Next comes "....Of Epic Questions"... Somehow, this song feels really awkward to listen to. I honestly can't explain it, you'd have to hear it yourself.

My other favorites on the album are "Back to the Magic of Childhood", parts one and two. Very nice instrumental work here. A great instrumental sufficiently fills the void that's left by the lack of vocals, and Pagan's Mind certainly have the technical talent and creativity to fill that void. These two instrumentals reminded me heavily of Dream Theater. Sure, a lot of metalheads hate DT because of JLB's vocals, but honestly, I don't see how anyone could hate their instrumental pieces.

To reiterate, this is an excellent album to start with if you want to get into prog metal, and if you're already a progressive fan, grab this right away. You won't regret it.

Holy Shit! - 100%

ShadowsFall63, April 27th, 2005

Pagan’s Fucking Mind! What more can I say about this band that has not already been said? When it comes to genius musical talent these guys are at the top of the list. I have listened to this masterpiece (Celestial Entrance) a million times, and every time I listen it gets better, and I hear something new. I have had this on an almost continuous spin since sometime in 2003. Probably the only other album that I have listened to more is the great Lost Horizon’s A Flame To The Ground Beneath. These two albums are by far my favorite two, and although I will not yet fully admit to it, Celestial Entrance is starting to step over A Flame To The Ground Beneath as more superior!

For those of you that don’t already know (and if you don’t, clime out of that damn rock and wake up) Pagan’s Mind write and record the most perfect music I have ever heard. I have called albums flawless before but never have I meant it at such a magnitude as is here. 100% perfect is exactly what this album is. Nils K. Rue hits every single note just as it should be hit; and what’s cool about him is he can go from high to low with no trouble at all. Besides Nils’ magnificent vocal display is Jorn Viggo Lofstad’s guitar manifesto, WOW! Jorn is now one of my favorite guitarists, as it appears to me he can do anything he wants with a guitar. Not to go unnoticed is the excellent drumming of Stian Lindaas Kristoffersen, as well as bassist Steinar Krokmo, keyboardist Ronny Tegner, and backing guitarist Thorstein Aaby (who is no longer in the band). Pagan’s Mind is not made of an all-star line-up, but all of these guys are extremely talented at what they do, and all the members together is what makes Pagan’s Mind so special.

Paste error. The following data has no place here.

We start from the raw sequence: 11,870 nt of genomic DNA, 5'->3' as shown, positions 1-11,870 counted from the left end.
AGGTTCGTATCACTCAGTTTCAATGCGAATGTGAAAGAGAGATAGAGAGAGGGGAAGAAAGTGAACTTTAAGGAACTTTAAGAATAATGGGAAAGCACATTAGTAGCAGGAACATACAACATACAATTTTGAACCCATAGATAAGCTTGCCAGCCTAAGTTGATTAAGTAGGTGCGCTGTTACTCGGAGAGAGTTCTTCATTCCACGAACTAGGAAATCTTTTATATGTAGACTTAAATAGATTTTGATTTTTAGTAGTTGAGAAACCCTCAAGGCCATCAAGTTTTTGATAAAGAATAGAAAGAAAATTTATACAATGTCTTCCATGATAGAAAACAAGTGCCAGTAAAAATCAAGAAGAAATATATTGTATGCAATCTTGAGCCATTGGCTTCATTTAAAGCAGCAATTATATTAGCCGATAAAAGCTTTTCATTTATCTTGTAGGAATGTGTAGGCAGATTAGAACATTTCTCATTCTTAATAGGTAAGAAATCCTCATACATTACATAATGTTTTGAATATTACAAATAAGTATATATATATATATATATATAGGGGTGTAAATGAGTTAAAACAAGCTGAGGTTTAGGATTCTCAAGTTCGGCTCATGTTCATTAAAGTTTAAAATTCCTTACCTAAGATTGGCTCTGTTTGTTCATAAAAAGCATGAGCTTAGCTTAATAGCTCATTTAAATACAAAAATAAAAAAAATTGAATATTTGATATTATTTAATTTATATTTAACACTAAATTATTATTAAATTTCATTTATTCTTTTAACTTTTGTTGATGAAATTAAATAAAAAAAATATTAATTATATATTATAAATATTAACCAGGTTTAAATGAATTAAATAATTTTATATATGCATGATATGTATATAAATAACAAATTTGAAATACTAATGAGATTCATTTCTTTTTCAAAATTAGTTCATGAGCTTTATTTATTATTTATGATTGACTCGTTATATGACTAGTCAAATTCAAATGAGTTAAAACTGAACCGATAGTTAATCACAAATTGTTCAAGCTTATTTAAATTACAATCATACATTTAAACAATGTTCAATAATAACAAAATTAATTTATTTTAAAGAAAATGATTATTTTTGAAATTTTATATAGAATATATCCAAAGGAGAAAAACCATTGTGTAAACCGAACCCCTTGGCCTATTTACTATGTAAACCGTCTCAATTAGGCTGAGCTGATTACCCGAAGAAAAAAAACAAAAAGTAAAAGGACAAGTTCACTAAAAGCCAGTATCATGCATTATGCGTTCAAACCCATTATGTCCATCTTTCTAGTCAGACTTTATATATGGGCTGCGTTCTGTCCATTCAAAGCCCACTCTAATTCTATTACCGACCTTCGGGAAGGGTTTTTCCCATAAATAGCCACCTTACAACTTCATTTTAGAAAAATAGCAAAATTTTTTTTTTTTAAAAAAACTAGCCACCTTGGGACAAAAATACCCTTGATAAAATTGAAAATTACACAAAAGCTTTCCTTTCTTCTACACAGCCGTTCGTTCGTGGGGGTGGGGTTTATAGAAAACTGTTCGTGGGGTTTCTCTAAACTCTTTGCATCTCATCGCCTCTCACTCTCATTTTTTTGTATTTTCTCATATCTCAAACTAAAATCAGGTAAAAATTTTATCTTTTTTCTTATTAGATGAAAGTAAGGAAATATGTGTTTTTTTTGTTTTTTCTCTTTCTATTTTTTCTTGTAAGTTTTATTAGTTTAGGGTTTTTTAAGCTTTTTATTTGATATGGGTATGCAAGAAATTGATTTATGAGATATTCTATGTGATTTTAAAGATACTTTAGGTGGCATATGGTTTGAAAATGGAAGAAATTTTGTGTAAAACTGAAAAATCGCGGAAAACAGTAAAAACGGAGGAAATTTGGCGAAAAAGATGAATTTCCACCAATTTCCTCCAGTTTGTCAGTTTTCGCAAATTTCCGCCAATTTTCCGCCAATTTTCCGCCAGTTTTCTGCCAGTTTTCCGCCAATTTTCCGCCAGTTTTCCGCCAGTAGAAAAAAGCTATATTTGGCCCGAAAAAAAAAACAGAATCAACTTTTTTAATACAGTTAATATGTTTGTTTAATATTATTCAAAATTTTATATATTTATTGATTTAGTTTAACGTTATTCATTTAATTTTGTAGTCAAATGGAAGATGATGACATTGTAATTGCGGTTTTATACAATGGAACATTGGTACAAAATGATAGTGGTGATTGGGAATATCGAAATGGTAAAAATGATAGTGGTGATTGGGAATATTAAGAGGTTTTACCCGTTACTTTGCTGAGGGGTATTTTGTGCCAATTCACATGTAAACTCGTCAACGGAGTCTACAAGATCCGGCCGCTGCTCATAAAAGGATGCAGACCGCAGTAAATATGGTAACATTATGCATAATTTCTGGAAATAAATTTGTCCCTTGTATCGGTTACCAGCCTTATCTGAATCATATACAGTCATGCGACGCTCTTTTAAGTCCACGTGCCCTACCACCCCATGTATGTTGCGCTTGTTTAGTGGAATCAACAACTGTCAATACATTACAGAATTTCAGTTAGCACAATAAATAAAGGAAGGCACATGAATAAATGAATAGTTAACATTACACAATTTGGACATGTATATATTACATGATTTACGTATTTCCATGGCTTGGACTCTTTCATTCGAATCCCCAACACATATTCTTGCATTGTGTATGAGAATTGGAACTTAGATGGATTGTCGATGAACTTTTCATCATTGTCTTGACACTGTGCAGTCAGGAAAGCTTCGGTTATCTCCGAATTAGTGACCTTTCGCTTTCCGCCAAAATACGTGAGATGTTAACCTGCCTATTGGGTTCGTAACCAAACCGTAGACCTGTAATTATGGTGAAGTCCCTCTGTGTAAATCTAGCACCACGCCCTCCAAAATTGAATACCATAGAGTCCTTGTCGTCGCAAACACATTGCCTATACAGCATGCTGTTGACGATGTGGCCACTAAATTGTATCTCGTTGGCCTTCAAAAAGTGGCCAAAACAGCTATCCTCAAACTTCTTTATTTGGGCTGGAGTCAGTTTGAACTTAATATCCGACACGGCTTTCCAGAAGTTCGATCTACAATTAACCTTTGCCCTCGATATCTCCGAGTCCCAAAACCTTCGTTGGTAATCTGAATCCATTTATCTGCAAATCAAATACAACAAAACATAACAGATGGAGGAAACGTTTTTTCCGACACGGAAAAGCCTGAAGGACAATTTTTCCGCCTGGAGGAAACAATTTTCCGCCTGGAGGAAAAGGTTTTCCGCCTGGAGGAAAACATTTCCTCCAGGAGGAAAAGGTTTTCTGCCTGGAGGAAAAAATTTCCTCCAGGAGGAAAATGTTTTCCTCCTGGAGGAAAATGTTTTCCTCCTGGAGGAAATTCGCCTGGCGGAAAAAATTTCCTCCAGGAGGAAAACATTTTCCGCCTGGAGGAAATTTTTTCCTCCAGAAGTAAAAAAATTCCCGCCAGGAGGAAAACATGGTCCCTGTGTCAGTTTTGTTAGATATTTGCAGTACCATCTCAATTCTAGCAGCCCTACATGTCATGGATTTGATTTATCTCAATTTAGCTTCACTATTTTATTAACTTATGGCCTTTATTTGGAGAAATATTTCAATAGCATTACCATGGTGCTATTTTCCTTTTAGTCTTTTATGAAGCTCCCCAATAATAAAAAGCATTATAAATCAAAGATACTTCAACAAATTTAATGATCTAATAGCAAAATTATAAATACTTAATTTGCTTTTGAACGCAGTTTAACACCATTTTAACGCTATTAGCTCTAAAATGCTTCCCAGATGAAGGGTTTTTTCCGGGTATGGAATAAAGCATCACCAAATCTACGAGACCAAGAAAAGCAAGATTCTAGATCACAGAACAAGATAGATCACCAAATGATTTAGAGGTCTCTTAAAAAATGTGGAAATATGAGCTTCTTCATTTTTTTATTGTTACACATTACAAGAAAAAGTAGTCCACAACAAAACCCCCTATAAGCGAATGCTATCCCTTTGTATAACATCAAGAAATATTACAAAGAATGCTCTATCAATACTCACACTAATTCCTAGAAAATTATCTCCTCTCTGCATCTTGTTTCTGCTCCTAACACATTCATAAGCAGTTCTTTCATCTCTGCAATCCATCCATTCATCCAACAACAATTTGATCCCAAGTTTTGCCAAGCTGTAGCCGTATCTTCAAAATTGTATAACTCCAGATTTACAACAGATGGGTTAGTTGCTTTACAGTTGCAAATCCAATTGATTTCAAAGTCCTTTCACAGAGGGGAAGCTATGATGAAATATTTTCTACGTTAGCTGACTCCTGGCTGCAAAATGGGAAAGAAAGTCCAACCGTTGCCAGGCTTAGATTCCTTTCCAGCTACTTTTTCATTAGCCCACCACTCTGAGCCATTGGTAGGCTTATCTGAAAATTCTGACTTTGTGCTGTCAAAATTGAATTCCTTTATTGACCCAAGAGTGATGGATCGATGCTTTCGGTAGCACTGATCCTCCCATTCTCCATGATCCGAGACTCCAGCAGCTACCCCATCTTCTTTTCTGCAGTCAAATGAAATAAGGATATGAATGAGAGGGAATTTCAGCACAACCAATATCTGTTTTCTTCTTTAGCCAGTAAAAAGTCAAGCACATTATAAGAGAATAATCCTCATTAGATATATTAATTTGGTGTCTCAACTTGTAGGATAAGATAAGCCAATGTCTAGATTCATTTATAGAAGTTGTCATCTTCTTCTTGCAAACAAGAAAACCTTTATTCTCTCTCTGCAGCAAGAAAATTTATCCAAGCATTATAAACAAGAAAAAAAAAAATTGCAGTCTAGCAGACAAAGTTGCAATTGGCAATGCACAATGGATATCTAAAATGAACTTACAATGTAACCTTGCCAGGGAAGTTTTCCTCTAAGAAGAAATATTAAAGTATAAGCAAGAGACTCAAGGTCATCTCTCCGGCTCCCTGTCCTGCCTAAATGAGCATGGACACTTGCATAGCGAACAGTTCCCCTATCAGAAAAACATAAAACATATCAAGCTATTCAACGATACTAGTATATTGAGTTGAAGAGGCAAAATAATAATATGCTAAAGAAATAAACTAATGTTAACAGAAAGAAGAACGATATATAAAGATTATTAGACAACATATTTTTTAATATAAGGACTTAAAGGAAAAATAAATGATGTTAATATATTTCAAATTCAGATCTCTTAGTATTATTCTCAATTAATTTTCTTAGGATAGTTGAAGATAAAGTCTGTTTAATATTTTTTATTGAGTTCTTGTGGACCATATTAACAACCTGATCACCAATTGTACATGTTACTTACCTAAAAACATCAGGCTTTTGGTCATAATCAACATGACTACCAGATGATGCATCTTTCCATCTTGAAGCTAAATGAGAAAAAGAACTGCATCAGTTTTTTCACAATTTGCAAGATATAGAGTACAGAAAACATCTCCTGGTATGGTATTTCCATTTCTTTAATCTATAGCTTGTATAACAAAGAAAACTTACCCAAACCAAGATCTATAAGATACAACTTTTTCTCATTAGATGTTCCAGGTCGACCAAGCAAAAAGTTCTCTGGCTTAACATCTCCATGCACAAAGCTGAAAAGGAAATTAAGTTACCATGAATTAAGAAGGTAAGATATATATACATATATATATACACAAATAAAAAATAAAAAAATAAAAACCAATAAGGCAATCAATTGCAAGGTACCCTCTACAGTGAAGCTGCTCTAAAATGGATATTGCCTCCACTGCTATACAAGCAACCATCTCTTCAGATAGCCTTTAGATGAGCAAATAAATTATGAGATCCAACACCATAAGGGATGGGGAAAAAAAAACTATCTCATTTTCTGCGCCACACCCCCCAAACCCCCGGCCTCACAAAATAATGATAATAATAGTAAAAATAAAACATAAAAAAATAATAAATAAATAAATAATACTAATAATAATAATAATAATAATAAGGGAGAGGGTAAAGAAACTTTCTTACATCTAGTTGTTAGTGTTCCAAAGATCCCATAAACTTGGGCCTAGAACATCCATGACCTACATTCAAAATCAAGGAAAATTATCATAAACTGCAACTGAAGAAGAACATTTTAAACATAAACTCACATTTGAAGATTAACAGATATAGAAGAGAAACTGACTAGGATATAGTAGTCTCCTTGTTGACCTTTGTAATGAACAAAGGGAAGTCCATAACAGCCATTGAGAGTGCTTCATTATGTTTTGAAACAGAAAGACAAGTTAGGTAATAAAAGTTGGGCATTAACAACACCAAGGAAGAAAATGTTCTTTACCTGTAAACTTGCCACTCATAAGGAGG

Doing a track by track review would take me all week, as each song has its own diversity and uniqueness. And yes, every single track kicks ass! The two standout tracks that I will mention are Dreamscape Lucidity and Back To The Magic Of Childhood: Part 2 – Exploring Life. Dreamscape Lucidity is one of my all-time favorite songs! This song alone puts Pagan’s Mind in another dimension not matched by any other musician on Earth. I love the guitar riffs in this song, as well as the lyrics. Back To The Magic Of Childhood: Part 2 – Exploring Life is a 9:18 instrumental, and this is another song that defies music. This IS, I believe, the best instrumental ever written (not just in metal, but in all of music). This is probably Jorn’s best work, as he does an outstanding and perfect job on the guitar. These two songs are Pagan’s Mind at their best, and the cool thing is there are 10 other tracks besides these two that are just as good.

Besides how freakin awesome this album is, the artwork is also really cool. I don’t buy very many albums, only ones that are truly worth it (and of course this was). Pagan’s Mind uses some really cool themes for their artwork; I don’t really know how to define it. Sort of like space of unknown dimensions with a little darkness.

In conclusion, Pagan’s Mind kick ass, and that’s all there is to it! Its bands like this that are going to keep metal alive, and I don’t see how anyone can make a better album than this, and if so, I’ll have to see it, or rather hear it to believe it.

Originally written for http://www.metalcrypt.com

Surprisingly Good - 87%

SinsAndShadows, May 20th, 2004

I picked up this CD on a whim, which I rarely ever do, and to my surprise and pleasure, I was hooked from the first track. Produced by the promiscuous Frederik Nordstrom, the album's overall sound is progressive power metal, drawing elements from both euopean power metal acts and from proggier bands like Dream Theater, though the first few songs on the CD definately have a more power metal feel to them.